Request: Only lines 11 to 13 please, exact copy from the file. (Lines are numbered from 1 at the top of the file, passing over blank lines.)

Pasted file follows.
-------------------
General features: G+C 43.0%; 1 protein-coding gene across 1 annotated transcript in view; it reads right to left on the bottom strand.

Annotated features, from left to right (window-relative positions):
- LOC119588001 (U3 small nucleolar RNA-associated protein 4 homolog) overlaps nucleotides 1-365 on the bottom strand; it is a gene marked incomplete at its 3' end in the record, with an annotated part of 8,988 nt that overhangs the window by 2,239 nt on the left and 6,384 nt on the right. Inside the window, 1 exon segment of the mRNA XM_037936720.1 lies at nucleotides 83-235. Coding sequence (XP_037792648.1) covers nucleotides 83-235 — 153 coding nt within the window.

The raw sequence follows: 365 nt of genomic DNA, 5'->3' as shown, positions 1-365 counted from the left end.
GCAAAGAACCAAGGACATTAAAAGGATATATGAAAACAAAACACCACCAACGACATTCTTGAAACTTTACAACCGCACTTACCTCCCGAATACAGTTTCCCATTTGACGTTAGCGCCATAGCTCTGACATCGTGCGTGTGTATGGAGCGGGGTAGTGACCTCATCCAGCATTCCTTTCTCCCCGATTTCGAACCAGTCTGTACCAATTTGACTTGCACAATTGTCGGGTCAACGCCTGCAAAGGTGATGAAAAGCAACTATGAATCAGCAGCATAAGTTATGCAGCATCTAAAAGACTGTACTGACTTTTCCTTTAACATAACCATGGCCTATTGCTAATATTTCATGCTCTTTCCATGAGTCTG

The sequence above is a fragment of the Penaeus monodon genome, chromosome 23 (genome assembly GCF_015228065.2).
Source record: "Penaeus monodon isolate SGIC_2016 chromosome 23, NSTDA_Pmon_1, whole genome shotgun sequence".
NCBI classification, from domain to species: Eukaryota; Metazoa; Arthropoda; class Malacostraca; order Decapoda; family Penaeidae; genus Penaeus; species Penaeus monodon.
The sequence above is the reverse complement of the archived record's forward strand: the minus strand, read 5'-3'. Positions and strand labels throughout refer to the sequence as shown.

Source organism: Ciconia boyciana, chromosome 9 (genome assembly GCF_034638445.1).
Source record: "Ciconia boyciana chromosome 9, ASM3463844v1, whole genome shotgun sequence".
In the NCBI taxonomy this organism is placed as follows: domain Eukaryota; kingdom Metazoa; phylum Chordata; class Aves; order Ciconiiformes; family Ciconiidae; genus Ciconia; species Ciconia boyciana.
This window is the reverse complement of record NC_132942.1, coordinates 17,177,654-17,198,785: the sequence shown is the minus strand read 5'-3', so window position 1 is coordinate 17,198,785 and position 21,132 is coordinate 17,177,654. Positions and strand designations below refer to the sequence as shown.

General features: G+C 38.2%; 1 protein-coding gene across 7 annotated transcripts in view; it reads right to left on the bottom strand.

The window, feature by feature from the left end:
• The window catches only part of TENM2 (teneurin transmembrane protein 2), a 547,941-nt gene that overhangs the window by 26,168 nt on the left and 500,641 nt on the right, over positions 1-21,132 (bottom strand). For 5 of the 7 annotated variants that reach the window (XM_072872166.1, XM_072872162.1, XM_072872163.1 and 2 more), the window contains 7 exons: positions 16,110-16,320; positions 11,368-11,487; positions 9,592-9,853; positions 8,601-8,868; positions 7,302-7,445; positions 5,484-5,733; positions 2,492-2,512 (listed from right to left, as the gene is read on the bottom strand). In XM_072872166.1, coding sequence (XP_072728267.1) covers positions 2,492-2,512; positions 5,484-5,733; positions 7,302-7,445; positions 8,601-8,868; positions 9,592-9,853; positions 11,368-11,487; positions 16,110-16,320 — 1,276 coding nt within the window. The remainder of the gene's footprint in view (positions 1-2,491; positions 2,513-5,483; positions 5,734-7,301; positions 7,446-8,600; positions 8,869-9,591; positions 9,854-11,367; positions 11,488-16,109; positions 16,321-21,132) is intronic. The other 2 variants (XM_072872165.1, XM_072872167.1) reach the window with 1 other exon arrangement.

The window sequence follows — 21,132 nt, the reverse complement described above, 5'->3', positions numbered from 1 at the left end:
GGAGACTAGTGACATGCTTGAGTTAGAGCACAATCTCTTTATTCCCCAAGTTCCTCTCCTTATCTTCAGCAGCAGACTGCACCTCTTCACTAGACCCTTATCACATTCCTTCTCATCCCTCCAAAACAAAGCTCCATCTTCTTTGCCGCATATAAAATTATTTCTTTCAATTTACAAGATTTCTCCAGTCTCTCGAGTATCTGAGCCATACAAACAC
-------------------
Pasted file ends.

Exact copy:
Source record: "Ciconia boyciana chromosome 9, ASM3463844v1, whole genome shotgun sequence".
In the NCBI taxonomy this organism is placed as follows: domain Eukaryota; kingdom Metazoa; phylum Chordata; class Aves; order Ciconiiformes; family Ciconiidae; genus Ciconia; species Ciconia boyciana.
This window is the reverse complement of record NC_132942.1, coordinates 17,177,654-17,198,785: the sequence shown is the minus strand read 5'-3', so window position 1 is coordinate 17,198,785 and position 21,132 is coordinate 17,177,654. Positions and strand designations below refer to the sequence as shown.